2) "It takes too long to get places."
2A) So what do we do about it? If it's the length of time you have to wait when travelling, just speed up the ship travel speed. That's simple. You're in control of that. Or better yet, let the PLAYER achieve things in-game that let HIM increase his travel speed. Discover a warp drive or hyperlane drive that lets you travel to systems you've made the connection with, instantly. And maybe eventually, you get a Psychic drive that lets you astrally project your ships to any location you have enough fuel for. There's many ways to ACHIEVE that faster travel speed. If it's an archaic system that should be replaced by something - incorporate modern fast-travel if you must. No one will argue with you too much, or leave a bad Steam review about that. Make them visit manually ONCE, and then to include modern short-attention-span audiences, let them travel back to the places they visited instantly. Done. But that will also PRESERVE the idea/fear that you're a HUMAN, non-omniscient being, heading out into the galaxy in a metal container.
3) "If a person goes out too far and runs out of fuel? Bad Steam review."
3A) Warn them. If they set out and pick a point on the map that's too far for a return trip, a pop-up box full informing them of this would be enough. But take it a step further - if landing on the planet costs fuel, BEFORE they cross that line into not being able to return home, BEFORE they land on a planet that will dip them below the 30 fuel needed to get back, an advisor could pop up and say, "If we go down to the planet, we won't have enough fuel to get back to base." And if you're really guarding against that - JUST DON'T LET THEM. The advisor could put her foot down and say, "Captain, we don't have the fuel for this. We need to make the return trip." And if you're REALLY looking for a solution that would NEVER allow anyone to ever get stranded? Include a wormhole generator that always lets the player return to your home base when you're done exploring. See? Take out the return trip ENTIRELY. Home button simply returns you to earth orbit. Cue cutscene of the wormhole starting up.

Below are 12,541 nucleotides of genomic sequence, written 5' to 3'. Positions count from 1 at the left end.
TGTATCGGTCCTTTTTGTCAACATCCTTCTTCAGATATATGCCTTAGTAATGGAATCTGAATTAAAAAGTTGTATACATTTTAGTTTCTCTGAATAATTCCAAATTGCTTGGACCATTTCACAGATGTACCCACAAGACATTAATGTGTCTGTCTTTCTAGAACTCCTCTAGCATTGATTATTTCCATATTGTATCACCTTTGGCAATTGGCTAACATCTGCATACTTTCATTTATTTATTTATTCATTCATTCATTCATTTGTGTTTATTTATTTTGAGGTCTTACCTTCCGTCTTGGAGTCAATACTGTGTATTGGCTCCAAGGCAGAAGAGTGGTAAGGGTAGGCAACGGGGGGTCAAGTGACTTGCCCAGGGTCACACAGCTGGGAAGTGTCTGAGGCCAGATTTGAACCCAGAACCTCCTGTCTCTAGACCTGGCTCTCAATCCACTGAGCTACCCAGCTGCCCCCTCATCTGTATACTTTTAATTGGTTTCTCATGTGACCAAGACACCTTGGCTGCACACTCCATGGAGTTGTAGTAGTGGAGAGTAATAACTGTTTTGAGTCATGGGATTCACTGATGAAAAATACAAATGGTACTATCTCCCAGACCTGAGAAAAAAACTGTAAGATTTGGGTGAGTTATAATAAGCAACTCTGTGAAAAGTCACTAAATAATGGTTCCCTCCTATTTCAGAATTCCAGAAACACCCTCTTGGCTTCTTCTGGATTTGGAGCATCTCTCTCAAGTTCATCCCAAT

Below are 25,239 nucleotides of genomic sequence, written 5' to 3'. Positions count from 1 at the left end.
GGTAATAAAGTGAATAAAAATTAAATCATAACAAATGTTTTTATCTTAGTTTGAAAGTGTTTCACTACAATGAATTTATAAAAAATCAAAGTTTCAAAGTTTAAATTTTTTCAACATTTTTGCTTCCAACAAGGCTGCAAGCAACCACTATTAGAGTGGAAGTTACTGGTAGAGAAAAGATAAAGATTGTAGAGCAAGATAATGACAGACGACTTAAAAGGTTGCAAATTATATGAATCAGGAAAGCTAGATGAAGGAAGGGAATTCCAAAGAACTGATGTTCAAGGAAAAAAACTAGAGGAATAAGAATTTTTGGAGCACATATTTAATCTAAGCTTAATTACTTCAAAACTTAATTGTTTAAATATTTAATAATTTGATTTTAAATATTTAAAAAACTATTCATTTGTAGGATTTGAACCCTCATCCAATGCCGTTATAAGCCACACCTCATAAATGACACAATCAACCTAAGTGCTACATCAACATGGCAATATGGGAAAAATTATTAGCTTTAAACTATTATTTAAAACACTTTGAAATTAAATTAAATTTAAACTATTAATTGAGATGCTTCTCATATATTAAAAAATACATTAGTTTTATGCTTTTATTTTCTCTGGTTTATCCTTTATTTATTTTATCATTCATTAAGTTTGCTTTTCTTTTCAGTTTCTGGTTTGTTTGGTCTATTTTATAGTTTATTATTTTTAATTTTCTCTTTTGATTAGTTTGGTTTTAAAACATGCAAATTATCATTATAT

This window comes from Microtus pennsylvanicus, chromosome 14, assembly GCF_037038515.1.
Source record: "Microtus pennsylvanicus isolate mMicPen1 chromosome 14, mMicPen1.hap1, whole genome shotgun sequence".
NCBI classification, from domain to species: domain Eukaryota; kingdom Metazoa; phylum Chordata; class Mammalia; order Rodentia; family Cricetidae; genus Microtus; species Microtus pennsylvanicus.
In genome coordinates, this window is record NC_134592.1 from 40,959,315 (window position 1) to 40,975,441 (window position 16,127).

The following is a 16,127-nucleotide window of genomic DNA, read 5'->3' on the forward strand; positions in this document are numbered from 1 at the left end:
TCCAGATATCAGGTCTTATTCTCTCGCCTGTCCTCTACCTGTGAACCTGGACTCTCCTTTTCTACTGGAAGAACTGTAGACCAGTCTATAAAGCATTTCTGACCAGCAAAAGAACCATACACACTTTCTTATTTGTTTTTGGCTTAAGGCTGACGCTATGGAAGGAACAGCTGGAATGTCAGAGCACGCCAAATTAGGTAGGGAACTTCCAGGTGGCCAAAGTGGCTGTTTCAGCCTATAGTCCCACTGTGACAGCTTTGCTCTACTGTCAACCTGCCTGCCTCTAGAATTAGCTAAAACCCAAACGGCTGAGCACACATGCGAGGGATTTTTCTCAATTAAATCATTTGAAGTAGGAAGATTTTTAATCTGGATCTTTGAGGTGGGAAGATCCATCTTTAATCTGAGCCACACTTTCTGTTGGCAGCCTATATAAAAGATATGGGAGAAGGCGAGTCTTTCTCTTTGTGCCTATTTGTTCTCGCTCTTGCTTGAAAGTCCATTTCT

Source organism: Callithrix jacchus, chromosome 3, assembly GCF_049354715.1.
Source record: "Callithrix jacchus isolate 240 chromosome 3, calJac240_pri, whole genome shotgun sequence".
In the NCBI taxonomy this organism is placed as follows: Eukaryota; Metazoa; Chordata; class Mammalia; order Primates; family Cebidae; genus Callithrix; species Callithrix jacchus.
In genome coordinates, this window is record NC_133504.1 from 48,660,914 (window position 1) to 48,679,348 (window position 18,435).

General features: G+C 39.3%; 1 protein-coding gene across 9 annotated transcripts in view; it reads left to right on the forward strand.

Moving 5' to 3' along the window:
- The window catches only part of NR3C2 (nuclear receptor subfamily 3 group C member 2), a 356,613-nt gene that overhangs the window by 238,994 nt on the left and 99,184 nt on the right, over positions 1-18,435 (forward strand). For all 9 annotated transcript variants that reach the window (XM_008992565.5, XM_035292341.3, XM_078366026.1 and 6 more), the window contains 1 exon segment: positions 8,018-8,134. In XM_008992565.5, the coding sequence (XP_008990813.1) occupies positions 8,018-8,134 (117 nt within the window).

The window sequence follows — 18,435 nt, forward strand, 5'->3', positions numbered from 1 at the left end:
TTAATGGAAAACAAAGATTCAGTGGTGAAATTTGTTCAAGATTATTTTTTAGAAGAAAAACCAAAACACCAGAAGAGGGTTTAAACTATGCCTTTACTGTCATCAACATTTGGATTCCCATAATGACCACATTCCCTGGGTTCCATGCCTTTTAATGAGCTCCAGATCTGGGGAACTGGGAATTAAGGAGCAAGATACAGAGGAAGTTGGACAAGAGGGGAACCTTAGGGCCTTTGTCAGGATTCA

4) "There's nothing to do in Hyperspace without increasing scope."
4A) That's simply not true. It doesn't have to be an entirely new part of the game. Just make some systems not detectable on the Starmap. Make some systems only pop up within range. Make some systems hiding in the shadow of a much larger star. Make a system's entrance so tiny you have to manually thread a needle. Make a system only appear during certain days or months. Make a system that doesn't appear until you have a special scanner! Make a system that's only reachable with a certain technology. This is not adding anything to the game. It's using assets and mechanics already implemented to just make it a tish more exciting. And there's always the INCREDIBLY exciting and nail-biting case of avoiding and outrunning an enemy who was coming RIGHT for you. I'm being honest, and I think some others will agree - some of the most TERRIFYING and bone-crushingly tense moments were spent avoiding nasty ships manually, as they're coming for you. When you outrun them and get successfully make it to a safe system? It was devastatingly suspenseful, with an incredibly fun and unique outcome.